We had a good plan, everything was going well, we thought nothing could go wrong…

I guess taking over a retail business during a pandemic isn’t great timing. Are you concerned?
Not really, no. I mean, it really took the shine off everything – I was so looking forward to it and so excited about taking over. But there was no way I was going to pull out of the deal – it was too good an opportunity to miss. It might still be a struggle and I do expect it to have quiet times, but I’ve taken over at our busiest trading season (August to Christmas) and you’ve got to just try your best. If it was in Derby, then I’d be seriously worried but Nottingham is a totally different city. 

Wild Clothing is such an iconic part of Nottingham’s independent business and clothing scene, and most people can remember the first thing they bought there (I know I can!). It opened doors for other Hockley independents like Braderie, Cow, Rough Trade, Cobden Chambers, even Ark Clothing (RIP). Despite all of the changes to the city centre, Hockley has clung onto its identity. Have you seen people turn to local businesses even more during the pandemic?
Absolutely. Robin used to say that the corporates would like to be us. All the big names are having problems and, while they have their place on the high street, hopefully people are having that mindset and supporting independents, too. When you go to a new city, the first thing you do is go and look for interesting shops and nice places to eat and drink. Not “oh, let’s go to M&S” – they’re all the same.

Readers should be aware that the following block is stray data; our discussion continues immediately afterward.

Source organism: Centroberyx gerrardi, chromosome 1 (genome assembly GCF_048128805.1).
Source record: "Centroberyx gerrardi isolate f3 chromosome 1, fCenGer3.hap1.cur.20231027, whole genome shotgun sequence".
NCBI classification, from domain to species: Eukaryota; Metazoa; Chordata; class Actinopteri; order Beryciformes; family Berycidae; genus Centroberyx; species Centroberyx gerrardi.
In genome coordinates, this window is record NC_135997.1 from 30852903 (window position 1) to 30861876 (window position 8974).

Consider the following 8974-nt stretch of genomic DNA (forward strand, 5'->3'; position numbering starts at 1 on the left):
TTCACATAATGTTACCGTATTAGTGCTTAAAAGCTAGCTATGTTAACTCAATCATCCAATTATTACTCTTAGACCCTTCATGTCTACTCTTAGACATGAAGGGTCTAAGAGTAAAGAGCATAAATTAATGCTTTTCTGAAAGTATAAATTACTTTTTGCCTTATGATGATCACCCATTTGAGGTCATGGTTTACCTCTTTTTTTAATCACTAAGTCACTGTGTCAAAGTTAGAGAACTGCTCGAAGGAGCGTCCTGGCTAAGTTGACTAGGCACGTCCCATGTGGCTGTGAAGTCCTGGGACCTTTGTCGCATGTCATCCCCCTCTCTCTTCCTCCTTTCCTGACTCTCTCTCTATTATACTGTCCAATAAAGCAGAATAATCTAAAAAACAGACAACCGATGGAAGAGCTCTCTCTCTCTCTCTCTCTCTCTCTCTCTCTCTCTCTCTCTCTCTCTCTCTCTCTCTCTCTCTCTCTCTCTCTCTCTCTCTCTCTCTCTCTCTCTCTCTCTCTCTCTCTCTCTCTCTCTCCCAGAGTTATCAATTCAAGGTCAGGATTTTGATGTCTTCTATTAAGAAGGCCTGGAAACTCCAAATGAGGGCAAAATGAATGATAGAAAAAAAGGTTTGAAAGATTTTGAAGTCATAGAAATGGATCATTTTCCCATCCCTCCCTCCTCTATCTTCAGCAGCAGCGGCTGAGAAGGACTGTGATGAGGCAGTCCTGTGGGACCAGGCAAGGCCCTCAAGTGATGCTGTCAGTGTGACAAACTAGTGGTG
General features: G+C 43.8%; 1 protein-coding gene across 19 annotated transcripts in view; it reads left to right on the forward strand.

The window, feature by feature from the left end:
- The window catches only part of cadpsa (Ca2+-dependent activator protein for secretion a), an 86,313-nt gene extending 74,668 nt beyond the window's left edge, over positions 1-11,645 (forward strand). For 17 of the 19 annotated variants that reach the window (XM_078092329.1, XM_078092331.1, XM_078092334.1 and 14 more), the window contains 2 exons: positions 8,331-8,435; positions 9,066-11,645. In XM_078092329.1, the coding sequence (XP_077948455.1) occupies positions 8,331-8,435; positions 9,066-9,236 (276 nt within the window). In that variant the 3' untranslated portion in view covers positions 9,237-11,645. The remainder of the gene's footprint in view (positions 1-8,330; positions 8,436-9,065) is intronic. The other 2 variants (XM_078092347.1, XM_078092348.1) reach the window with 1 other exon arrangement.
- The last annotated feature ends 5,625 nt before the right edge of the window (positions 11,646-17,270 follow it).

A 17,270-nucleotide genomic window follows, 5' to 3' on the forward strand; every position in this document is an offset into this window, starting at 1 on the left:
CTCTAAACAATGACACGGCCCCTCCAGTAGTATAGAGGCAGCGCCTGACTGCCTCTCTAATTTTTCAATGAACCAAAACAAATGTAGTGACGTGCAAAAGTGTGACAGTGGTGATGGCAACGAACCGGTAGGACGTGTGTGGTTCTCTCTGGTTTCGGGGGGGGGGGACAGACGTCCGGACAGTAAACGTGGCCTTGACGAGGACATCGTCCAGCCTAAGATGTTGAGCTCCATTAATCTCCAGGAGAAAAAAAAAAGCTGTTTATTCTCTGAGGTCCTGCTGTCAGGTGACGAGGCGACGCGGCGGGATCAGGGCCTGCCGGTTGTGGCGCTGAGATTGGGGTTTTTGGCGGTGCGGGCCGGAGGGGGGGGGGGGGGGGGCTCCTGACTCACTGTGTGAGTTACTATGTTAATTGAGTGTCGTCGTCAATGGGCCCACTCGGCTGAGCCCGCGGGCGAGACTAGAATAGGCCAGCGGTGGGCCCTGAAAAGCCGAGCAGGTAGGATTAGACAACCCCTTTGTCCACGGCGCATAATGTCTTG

It’s individuality, isn’t it? Even if something’s only five years old, the chances of someone finding it in a shop or having it in a wardrobe is rare. It’s a throwaway culture now.

So, what are your plans for Wild?
We’ve stepped up the social media big time. I don’t think Robin and Mary used it to its full advantage but I’m just happy to get all the staff involved and give them some input into the business. I’ve got a good bunch here and I’m interested in what they suggest. We’ve got a new website: it’s still a bit clunky, but we want to get that loaded up soon.